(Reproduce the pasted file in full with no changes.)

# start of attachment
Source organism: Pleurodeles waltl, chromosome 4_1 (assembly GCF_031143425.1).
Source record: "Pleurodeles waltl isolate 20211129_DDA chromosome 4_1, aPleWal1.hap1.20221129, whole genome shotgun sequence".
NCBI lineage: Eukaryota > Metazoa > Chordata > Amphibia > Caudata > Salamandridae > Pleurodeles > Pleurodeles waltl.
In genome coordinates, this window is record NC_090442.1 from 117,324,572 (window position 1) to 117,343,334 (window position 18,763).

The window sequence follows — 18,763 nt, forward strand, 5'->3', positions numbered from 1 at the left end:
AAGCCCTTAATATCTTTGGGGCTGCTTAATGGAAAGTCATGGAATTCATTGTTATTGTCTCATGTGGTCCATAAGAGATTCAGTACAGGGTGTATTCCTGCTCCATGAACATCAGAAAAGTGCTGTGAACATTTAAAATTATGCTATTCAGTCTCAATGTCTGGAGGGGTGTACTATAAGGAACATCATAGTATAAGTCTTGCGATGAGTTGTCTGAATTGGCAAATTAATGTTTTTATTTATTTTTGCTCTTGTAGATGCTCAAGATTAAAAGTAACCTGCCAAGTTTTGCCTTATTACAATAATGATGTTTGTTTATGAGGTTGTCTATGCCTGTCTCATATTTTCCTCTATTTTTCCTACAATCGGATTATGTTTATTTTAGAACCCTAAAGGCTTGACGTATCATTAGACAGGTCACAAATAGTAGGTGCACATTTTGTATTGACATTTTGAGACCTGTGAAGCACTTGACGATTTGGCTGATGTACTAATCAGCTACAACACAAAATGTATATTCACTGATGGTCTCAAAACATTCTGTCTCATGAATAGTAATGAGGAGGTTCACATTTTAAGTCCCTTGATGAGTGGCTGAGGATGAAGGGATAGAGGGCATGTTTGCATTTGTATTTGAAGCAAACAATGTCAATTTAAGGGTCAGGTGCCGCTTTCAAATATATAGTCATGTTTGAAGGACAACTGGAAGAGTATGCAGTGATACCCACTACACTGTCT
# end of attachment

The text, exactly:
Source organism: Pleurodeles waltl, chromosome 4_1 (assembly GCF_031143425.1).
Source record: "Pleurodeles waltl isolate 20211129_DDA chromosome 4_1, aPleWal1.hap1.20221129, whole genome shotgun sequence".
NCBI lineage: Eukaryota > Metazoa > Chordata > Amphibia > Caudata > Salamandridae > Pleurodeles > Pleurodeles waltl.
In genome coordinates, this window is record NC_090442.1 from 117,324,572 (window position 1) to 117,343,334 (window position 18,763).

The window sequence follows — 18,763 nt, forward strand, 5'->3', positions numbered from 1 at the left end:
AAGCCCTTAATATCTTTGGGGCTGCTTAATGGAAAGTCATGGAATTCATTGTTATTGTCTCATGTGGTCCATAAGAGATTCAGTACAGGGTGTATTCCTGCTCCATGAACATCAGAAAAGTGCTGTGAACATTTAAAATTATGCTATTCAGTCTCAATGTCTGGAGGGGTGTACTATAAGGAACATCATAGTATAAGTCTTGCGATGAGTTGTCTGAATTGGCAAATTAATGTTTTTATTTATTTTTGCTCTTGTAGATGCTCAAGATTAAAAGTAACCTGCCAAGTTTTGCCTTATTACAATAATGATGTTTGTTTATGAGGTTGTCTATGCCTGTCTCATATTTTCCTCTATTTTTCCTACAATCGGATTATGTTTATTTTAGAACCCTAAAGGCTTGACGTATCATTAGACAGGTCACAAATAGTAGGTGCACATTTTGTATTGACATTTTGAGACCTGTGAAGCACTTGACGATTTGGCTGATGTACTAATCAGCTACAACACAAAATGTATATTCACTGATGGTCTCAAAACATTCTGTCTCATGAATAGTAATGAGGAGGTTCACATTTTAAGTCCCTTGATGAGTGGCTGAGGATGAAGGGATAGAGGGCATGTTTGCATTTGTATTTGAAGCAAACAATGTCAATTTAAGGGTCAGGTGCCGCTTTCAAATATATAGTCATGTTTGAAGGACAACTGGAAGAGTATGCAGTGATACCCACTACACTGTCT